Transgender patients often face obstacles to timely, supportive, culturally competent medical care, and some even avoid seeking care due to stigma in the health care system. The AMA Journal of Ethics, @JournalofEthics, recently hosted a tweet chat, “Ethical Care for Transgender Patients: Lessons for Healthcare Professionals,” with two experts who discussed what physicians can do in clinical settings to provide good care and help ensure health equity for transgender people.
Rachel Levine, MD, @PhysGenLevine, is the liaison for the lesbian, gay, bisexual and transgender (LGBT) community for the Office of Diversity at the Penn State College of Medicine, where she has established an LGBT faculty and staff affinity group and is the facilitator for the LGBT student group. Dr. Levine is also the Physician General of Pennsylvania. She taught at the Penn State College of Medicine on topics in adolescent medicine, eating disorders and transgender medicine.
Ryan Sallans, MA, @ryansallans, is a public speaker, diversity trainer, consultant, publisher and author specializing in health care, campus inclusion and workplace issues surrounding the lesbian, gay, bisexual, transgender and queer/questioning, intersex and asexual community.
Following is a sampling of questions and answers from the tweet chat, along with takeaways and resources to help physicians, their clinician colleagues and office staff improve health care experiences and health outcomes among transgender patients.
Ryan, in your recent article for AMA Journal of Ethics, you offer 10 lessons for treating transgender patients. What experiences inspired these lessons?
Takeaway: Negative experiences in the health care system can make transgender people reluctant to seek care or share information about their gender identities and health histories.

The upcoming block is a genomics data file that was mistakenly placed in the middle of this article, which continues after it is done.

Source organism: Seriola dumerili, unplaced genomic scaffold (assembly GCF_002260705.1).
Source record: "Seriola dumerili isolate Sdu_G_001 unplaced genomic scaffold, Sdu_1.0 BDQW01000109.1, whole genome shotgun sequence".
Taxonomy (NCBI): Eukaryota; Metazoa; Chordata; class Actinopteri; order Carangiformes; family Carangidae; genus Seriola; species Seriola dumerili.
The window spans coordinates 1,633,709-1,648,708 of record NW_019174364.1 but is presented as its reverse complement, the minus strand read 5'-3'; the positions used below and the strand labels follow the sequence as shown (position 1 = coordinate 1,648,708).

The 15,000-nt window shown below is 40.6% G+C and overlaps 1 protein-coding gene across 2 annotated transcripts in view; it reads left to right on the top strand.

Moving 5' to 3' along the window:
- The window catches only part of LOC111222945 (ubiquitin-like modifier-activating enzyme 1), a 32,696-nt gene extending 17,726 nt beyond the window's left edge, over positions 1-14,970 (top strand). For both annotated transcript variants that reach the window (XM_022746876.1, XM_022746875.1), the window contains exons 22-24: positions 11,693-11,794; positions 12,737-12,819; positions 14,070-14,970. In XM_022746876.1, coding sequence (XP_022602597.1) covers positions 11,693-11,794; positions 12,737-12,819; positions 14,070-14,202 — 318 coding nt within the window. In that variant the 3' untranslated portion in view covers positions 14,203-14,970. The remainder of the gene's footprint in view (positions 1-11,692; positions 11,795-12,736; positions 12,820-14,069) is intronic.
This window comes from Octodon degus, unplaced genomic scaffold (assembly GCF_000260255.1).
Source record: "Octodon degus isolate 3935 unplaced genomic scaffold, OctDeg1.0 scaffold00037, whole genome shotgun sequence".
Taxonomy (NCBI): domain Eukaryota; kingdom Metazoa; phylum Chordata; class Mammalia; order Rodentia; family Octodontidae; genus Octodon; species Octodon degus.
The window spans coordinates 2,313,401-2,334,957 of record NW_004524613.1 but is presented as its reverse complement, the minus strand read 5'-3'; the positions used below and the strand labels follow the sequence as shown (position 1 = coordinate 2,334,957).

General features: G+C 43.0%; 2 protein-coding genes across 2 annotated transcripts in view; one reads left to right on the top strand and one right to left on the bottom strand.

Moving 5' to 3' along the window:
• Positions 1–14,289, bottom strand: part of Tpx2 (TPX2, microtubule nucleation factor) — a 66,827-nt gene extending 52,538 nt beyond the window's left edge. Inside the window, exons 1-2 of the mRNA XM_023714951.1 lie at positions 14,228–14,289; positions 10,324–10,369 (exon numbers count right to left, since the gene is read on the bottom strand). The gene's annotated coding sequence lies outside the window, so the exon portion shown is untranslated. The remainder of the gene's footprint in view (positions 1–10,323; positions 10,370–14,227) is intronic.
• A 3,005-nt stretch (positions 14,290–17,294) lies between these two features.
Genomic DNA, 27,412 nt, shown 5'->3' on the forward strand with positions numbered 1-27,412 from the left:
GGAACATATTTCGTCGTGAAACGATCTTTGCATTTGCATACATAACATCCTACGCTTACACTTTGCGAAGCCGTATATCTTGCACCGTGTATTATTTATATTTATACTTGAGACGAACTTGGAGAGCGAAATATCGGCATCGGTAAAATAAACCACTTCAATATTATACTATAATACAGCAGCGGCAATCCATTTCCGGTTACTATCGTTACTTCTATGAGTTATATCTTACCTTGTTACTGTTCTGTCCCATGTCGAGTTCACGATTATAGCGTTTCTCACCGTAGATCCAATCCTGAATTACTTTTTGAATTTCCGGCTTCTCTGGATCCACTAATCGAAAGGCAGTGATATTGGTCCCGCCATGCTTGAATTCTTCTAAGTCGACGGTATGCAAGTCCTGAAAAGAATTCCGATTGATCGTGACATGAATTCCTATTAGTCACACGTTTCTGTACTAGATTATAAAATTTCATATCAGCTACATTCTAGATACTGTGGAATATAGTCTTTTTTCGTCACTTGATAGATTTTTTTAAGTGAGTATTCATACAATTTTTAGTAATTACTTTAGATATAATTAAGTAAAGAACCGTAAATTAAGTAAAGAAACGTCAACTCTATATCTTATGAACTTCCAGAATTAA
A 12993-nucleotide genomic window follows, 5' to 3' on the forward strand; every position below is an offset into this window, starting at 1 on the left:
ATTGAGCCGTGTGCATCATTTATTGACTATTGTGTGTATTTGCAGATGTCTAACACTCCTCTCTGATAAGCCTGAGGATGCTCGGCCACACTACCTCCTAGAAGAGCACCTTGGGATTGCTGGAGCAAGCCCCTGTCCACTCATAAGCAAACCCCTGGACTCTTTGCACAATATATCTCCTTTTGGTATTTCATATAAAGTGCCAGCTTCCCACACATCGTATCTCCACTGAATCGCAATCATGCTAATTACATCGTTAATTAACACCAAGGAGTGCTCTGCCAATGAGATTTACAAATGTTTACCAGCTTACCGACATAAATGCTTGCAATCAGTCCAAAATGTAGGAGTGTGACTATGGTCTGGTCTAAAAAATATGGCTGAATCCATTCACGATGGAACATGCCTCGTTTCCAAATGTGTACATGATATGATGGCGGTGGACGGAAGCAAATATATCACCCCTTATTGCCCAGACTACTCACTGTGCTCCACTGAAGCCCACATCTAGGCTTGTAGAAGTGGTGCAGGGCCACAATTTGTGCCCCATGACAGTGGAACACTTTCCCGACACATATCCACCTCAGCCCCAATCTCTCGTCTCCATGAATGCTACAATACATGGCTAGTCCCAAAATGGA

Dr. Levine, what lessons or advice would you add about how clinicians can provide respectful and inclusive care to transgender patients?
Takeaway: Be aware of your assumptions about transgender patients and work to check them at the exam room door.
Dr. Levine tweeted several additional recommendations:
- “Avoid assumptions. Don’t assume all patients use traditional label.”
- “Avoid assumptions. Don’t assume sexual orientation based on appearance.”
- “Avoid assumptions. Don’t assume sexual behavior based on gender identity.”
- “Ensure ALL staff are culturally competent, from RN to front desk.”
- “Respect confidentiality of patients.”
Ryan, what do you think are the most important factors in creating a culture of respect for transgender patients?
Takeaway: Medical practices need policies in place to ensure transgender patients feel respected and understood at every phase of their visits, from reception to discharge.
What are the most important social and cultural determinants clinicians should know about transgender patients?
Takeaway: Transgender people face widespread harassment and discrimination. Health care settings need to be safe and supportive environments.
If you could add 10 hours about transgender issues to every health professions school’s curriculum, what content would you add?
Takeaway: Many aspects of transgender identity are not widely understood, and some physicians are not aware of health disparities among transgender populations.
If you missed the tweet chat, visit the Storify for this #AHealthierNation chat for a chronological recap of all participants’ tweets.
Learn more about what the Code says
The November issue of the AMA Journal of Ethics features opinions from the revised AMA Code of Medical Ethics related to discrimination and disparities in health care. The Code of Medical Ethics recently underwent a comprehensive modernization, resulting in greater relevance, clarity and consistency.